I’d always lived in Madison, Wisconsin. Whenever my family wasn’t traveling, it was where we hung up our shovels. Up until two years ago I lived in the same large estate I’d grown up in, but when my dad died, I moved out. The house still waited for me, but I couldn’t bring myself to enter it. After all, it was my fault that my whole family was dead.
Twelve hours after I laid my head on the arm of the sofa, I awoke to the sound of a blender in the upstairs apartment. Darkness loomed outside the small living room window. I raised my eyes enough to see the green illuminated clock on the microwave. Seven o’clock pm.
A slight panic ran through me when I remembered what I was doing on the sofa. Thoughts rushed into my head, and I couldn’t hold any back.
Did it really happen?
Or maybe I did just drink and dance too much. Maybe I dreamt it.
My heart fluttered briefly as more thoughts entered my mind.
Should I call Chad? He was with me, wait, no he wasn’t. He left the bar before me, and he wasn’t there when it happened.
Frustrated with my own questions, I slowly made my way to the kitchen. Though the aches and pains were still intense, they were better than they’d been before I slept, and I found that I could stand and walk with little effort. After taking four Ibuprofen and gulping down what seemed like a gallon of water, I grabbed an extra pack of smokes and a picture frame out of my bedroom.
Once in the bathroom, I turned the water on and stared at my pale white face in the mirror. I looked like the living dead. My normally pink lips bore no noticeable color, and my eyes were a lighter shade of green than I’d ever seen them. My long black hair was matted and stuck together in clumps as though it had been wet before I’d passed out. Dark circles beneath my eyes stuck out like portals to Hell.
Closing my eyes, I undressed and eased into the tub. The hot, stinging water felt like healing waters. I enjoyed the sensation for a few minutes before I opened my eyes and scanned my naked body–bruised from my knee caps up.
“I guess it really happened,” I mumbled.
It’d happened before and I knew it would happen again, but before last night its timing had been more predictable, occurring only during the full or new moon.
was hard to explain. I called it my curse.
I sank back in the tub and surrendered to the haunting memories.
Ever since I’d put on the golden, snake necklace, I’d been attacked twice a month during the moon cycles. The attacks were made by a large, invisible snake that squeezed the life out of me until I passed out. I could feel its bumpy smooth skin under my fingers, I could dig my nails into its cool innards, but I couldn’t ever seem to hurt it. After ten years with the curse, I knew the damn thing didn’t want to kill me. Its goal was to make me suffer.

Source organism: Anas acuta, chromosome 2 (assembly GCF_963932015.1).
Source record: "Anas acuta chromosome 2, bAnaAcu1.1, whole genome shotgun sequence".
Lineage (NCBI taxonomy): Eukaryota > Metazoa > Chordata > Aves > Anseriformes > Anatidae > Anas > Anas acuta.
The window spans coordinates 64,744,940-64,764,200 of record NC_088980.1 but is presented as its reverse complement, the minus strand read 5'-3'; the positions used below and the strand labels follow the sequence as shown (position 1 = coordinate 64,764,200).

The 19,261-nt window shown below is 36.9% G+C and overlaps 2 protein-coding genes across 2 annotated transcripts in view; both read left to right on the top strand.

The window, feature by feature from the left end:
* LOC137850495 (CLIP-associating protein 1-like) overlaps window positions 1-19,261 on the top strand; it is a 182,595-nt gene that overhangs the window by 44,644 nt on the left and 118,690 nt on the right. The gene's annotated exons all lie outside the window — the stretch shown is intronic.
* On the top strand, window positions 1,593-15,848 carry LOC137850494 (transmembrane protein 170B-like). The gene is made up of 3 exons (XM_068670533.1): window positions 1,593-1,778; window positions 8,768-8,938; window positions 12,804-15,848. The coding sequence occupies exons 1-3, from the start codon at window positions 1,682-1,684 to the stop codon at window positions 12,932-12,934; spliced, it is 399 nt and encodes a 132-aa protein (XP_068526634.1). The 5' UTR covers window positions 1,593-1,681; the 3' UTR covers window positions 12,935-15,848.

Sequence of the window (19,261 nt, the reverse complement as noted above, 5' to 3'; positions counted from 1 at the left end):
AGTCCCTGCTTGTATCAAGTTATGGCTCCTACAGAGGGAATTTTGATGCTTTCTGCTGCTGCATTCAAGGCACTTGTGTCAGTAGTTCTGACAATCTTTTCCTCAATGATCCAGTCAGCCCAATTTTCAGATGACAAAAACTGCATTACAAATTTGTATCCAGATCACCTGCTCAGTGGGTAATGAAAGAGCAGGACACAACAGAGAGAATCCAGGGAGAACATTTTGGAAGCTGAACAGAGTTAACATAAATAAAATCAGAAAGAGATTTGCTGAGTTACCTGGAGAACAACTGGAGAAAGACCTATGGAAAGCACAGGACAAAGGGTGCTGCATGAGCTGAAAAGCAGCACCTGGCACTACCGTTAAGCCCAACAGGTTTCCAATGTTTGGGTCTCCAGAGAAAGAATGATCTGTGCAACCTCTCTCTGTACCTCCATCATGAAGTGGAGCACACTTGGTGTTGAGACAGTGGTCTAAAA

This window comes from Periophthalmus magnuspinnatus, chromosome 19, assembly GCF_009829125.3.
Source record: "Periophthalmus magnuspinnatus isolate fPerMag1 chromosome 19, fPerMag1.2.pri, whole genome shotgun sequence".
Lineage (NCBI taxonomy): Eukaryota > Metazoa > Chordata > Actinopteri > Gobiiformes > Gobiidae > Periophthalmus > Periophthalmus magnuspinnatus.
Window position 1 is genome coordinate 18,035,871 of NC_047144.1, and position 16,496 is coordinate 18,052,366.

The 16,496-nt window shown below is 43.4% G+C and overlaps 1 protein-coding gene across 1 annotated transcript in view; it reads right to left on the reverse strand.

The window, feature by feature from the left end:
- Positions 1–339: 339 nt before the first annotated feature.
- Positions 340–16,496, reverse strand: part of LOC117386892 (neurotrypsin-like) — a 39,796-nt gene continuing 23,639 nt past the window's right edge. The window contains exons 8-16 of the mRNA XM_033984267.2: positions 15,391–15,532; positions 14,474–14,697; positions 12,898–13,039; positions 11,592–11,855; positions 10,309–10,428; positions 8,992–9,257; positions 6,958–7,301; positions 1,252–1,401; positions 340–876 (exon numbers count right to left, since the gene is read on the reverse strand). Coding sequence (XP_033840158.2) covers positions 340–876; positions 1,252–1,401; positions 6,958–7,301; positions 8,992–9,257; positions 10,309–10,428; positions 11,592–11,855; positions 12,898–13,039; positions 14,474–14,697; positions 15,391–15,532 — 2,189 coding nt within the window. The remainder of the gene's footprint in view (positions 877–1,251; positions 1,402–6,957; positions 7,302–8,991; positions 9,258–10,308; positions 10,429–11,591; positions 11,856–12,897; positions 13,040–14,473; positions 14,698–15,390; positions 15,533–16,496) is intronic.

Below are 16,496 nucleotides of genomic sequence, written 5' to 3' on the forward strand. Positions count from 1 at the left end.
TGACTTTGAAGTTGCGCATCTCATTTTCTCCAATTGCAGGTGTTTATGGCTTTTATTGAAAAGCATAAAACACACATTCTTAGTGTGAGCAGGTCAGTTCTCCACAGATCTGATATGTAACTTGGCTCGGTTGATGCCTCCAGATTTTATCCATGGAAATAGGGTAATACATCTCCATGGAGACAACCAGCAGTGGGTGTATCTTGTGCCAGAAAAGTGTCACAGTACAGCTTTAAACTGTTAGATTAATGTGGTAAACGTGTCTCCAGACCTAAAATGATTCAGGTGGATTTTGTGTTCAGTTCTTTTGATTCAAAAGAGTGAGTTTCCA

As bad as the attacks were, I would gladly take them if they were my only punishment. But my curse didn’t stop there. It extended to every part of my life, causing bad luck for me and everyone I was close to.
I coped with alcohol and nicotine–
of alcohol and nicotine.
Lighting a cigarette, I grabbed the 5x7 I’d brought from of my room. The ten year old picture had been taken next to my father’s dig in Egypt. I was wearing a yellow dress and holding a red flower. A little boy in a striped shirt had his arm around me. The hint of turquoise in his blue eyes made them unforgettable but that was where our differences ended. We both had dark hair, we were both ten, and we were both cursed.
A pounding on my door pulled me out of thoughts, and I struggled to get out of the tub.
“Just a minute,” I called loudly and then tossed my cigarette into the toilet. I quickly pulled on my full length robe; dreary pink and worn, but it covered all the bruises. Stumbling toward the door, I imagined finding Chad on the other side.
Chad was my casual boyfriend but he always tried for more. He thought he could win me over by showing up unannounced at all hours of the night, thereby proving he was spontaneous and fun. He didn’t understand the real reason I wouldn’t get close to him–I didn’t want to hurt him.
A shiny gold badge stared at me when I opened the door. “Detective Cade, Madison Police Department.”
Fear wrapped around me like my cursed snake, making me shudder. “Can I help you?” I asked nervously.
“Yes, you can,” the uppity detective said, slamming the badge into his white shirt pocket. His dark blue suit was as crumpled as his mood, and his brown eyes glared at me like venomous fangs. “Are you Emma Patrix?”
“I need to ask you a few questions if you don’t mind.” His harsh tone made the request sound more like a command.
“Okay.” I eyed the serious faces of the two uniformed policewomen standing behind the detective. “Did something happen?”
He ignored my question. “You’re dating Chad Landchester. Is that right?”
“Yes, casually. Why?”
“Casually?” he mocked. “Is that why you were seen slapping him in the Captain’s Bar last night?”
“I didn’t slap him,” I insisted, feeling like my life depended on clearing up the misunderstanding. “I merely brushed his hand away because…I don’t like people touching my necklace. Is this a joke? Are you trying to tell me he’s pressing charges?”
The detective shook his head gravely. “I can assure you, this is not a joke. How long had you two been dating?”
“Had? Had been dating?” I asked, my voice straining to a squeal. My heart sped up and black dots formed in front of my eyes. “What are you saying? Is he all right? Tell me what’s going on!”
Mr. Cade raised his hand and looked up at the ceiling unsympathetically. “Calm down, miss, I only have one more question.”
I calmed slightly, hoping he’d misspoke but internally I was praying a million prayers that Chad
suing me and pressing charges for the smack of his hand.